City of Detroit crews are removing political yard signs from medians and sidewalk-adjacent strips ahead of the Nov. 2 election, in a move a resident and down-ballot candidate allege reflects political bias, but the mayor's office says does not.
Signs for Detroit Board of Police Commissioners candidate Scotty Boman and City Council candidate ML Elrick were pulled along a stretch of East Outer Drive in District 4 Friday morning as part of what the city says is a years-long effort to keep easements, light poles, intersections and other areas clear. The clearing "just gets more attention during election cycles," said Duggan spokesman John Roach.
The General Services Department, he said, pulls all signage — including that for Mayor Mike Duggan — from the areas where its dispatched. But Detroiter Wendy Clark, who said she opened her blinds Friday to find a city vehicle pulled up to take her signs, says she's convinced "something deeper" is going on.
The crews took signage from a stretch of Outer Drive with a high number of Elrick and Boman signs, and did not hit the portion of Outer Drive closer to Grosse Pointe, she said. Boman is trying to unseat Duggan ally Willie Bell on the oversight body and Elrick is opposed in his race by a dark-money group helmed by a former mayoral appointee.
Crews generally focus on commericial corridors and boulevards but are also sometimes assigned to clean up areas based on their own observations and citizen complaints, said General Services Department deputy director Jamal Harrison. A city ordinance prohibits the placing of signs on public property.
The Friday confrontation between Clark and the city workers escalated, with profanities hurled on both sides, she said. The 49-year-old lifelong Detroiter said she was particularly frustrated because the candidates whose signage she displayed had begun to restore her faith in local politics.
"I stopped believing in the people representing me and my city, I stopped voting years ago," she said. "Then these (candidates) came to my house in 90-degree heat and I thought well, maybe if they’re talking this talk and willing to change the corruption in my city, maybe I'd go back to voting this year. And now look what’s going on."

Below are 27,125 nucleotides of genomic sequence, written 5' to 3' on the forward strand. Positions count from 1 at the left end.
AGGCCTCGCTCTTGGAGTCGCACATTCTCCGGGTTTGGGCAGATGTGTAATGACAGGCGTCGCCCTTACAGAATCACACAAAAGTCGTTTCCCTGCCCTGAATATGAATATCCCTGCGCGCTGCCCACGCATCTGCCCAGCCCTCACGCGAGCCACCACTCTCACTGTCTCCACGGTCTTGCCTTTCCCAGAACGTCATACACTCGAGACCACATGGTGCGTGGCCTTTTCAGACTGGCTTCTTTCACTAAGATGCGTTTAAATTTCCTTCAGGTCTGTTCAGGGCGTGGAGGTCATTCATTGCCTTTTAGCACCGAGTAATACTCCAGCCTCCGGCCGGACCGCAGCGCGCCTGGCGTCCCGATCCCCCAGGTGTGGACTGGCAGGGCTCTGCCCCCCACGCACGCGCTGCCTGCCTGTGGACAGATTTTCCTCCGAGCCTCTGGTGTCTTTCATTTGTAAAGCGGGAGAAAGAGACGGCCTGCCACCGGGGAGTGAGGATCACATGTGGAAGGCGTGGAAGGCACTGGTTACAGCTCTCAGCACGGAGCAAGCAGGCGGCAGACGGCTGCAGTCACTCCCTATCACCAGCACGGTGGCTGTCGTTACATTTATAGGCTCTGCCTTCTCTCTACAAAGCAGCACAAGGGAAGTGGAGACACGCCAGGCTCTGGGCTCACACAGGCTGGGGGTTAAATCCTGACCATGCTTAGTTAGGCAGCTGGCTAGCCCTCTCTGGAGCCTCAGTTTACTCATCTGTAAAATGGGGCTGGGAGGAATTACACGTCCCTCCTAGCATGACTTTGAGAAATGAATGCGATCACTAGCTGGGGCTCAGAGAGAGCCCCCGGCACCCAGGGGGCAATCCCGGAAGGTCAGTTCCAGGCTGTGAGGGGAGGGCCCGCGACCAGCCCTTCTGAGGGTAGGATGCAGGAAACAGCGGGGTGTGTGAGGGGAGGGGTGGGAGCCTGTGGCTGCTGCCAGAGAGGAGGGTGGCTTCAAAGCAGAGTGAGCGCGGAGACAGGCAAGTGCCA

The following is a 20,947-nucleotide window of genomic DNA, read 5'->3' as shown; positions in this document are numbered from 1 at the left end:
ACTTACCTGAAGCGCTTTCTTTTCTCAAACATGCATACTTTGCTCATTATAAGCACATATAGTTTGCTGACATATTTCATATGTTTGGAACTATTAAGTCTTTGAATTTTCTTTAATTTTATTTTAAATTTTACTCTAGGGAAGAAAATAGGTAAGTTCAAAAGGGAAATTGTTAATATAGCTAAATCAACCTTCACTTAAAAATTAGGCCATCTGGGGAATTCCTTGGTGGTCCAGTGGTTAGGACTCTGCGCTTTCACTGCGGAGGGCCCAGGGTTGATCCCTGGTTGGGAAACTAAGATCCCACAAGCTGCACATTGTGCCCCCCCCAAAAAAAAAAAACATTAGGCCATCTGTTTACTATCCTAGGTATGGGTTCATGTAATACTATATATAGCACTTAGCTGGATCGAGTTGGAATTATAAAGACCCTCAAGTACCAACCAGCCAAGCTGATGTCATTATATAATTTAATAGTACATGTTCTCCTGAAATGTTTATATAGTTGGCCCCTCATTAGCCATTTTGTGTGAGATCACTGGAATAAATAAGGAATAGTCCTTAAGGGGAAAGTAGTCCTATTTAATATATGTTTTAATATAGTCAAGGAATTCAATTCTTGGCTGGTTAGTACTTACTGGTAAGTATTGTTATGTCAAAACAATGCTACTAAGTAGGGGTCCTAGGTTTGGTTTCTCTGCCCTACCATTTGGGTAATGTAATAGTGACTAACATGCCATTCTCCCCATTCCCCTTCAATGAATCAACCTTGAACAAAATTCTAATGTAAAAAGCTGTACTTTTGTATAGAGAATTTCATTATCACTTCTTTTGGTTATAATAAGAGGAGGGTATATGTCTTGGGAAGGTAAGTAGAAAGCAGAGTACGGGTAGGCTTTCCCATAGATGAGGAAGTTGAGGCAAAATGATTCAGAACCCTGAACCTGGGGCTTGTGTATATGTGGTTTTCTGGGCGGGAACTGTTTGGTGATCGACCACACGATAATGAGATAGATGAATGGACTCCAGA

In a statement, Harrison said he'd spoken to the workers and their supervisor and was "comfortable that they acted entirely appropriately."
In Harrison's version of events, the workers told Clark she could keep her signs as long as she moved them to her side of the sidewalk, but that she refused, "became very upset," and placed the signs back where they were. From there, Harrison said the "employees did exactly the right thing by contacting their supervisor" who "rather than risk an escalating confrontation with the homeowner ... told them to stand down and let the sign stay where it was. When they left, the yard sign was where they had originally found it."
Clark disputes that account. She said workers never explained that the location of the signage was the problem and told her only that they were acting on orders to remove signs. Clark said they refused to put her in touch with their supervisor and in the end took her signs. Elrick and Boman have since brought her new ones, she said.
Boman, for his part, says he has filed a complaint with Detroit's Office of the Inspector General. The city, he alleges, was "suppressing peoples vote" by targetting the area where where "most of" his signs were posted.
But even if there's no nefarious motive, Clark says the incident has left her with an overarching question:
"What supervisor is wasting city of Detroit taxpayer money to send y'all out here for eight hours to snatch signs?"
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